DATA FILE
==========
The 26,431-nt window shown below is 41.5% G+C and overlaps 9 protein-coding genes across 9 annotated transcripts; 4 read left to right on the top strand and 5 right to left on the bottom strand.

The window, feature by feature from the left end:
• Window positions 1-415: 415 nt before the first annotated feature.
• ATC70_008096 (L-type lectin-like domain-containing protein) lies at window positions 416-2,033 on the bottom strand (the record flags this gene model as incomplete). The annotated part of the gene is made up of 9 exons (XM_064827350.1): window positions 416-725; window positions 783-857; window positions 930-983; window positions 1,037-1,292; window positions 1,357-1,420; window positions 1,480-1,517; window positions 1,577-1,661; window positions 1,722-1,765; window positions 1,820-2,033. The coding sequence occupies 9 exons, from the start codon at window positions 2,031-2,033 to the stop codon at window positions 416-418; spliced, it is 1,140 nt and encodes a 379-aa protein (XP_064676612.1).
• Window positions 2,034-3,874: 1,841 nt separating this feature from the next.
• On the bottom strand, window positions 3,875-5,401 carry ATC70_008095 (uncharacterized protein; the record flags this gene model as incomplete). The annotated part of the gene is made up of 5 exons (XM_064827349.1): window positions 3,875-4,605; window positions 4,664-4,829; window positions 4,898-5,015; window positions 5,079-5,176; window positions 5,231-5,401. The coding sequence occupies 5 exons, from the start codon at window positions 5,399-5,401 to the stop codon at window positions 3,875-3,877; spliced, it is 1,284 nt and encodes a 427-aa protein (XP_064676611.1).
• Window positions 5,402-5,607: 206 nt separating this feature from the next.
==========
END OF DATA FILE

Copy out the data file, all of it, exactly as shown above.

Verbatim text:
The 26,431-nt window shown below is 41.5% G+C and overlaps 9 protein-coding genes across 9 annotated transcripts; 4 read left to right on the top strand and 5 right to left on the bottom strand.

The window, feature by feature from the left end:
• Window positions 1-415: 415 nt before the first annotated feature.
• ATC70_008096 (L-type lectin-like domain-containing protein) lies at window positions 416-2,033 on the bottom strand (the record flags this gene model as incomplete). The annotated part of the gene is made up of 9 exons (XM_064827350.1): window positions 416-725; window positions 783-857; window positions 930-983; window positions 1,037-1,292; window positions 1,357-1,420; window positions 1,480-1,517; window positions 1,577-1,661; window positions 1,722-1,765; window positions 1,820-2,033. The coding sequence occupies 9 exons, from the start codon at window positions 2,031-2,033 to the stop codon at window positions 416-418; spliced, it is 1,140 nt and encodes a 379-aa protein (XP_064676612.1).
• Window positions 2,034-3,874: 1,841 nt separating this feature from the next.
• On the bottom strand, window positions 3,875-5,401 carry ATC70_008095 (uncharacterized protein; the record flags this gene model as incomplete). The annotated part of the gene is made up of 5 exons (XM_064827349.1): window positions 3,875-4,605; window positions 4,664-4,829; window positions 4,898-5,015; window positions 5,079-5,176; window positions 5,231-5,401. The coding sequence occupies 5 exons, from the start codon at window positions 5,399-5,401 to the stop codon at window positions 3,875-3,877; spliced, it is 1,284 nt and encodes a 427-aa protein (XP_064676611.1).
• Window positions 5,402-5,607: 206 nt separating this feature from the next.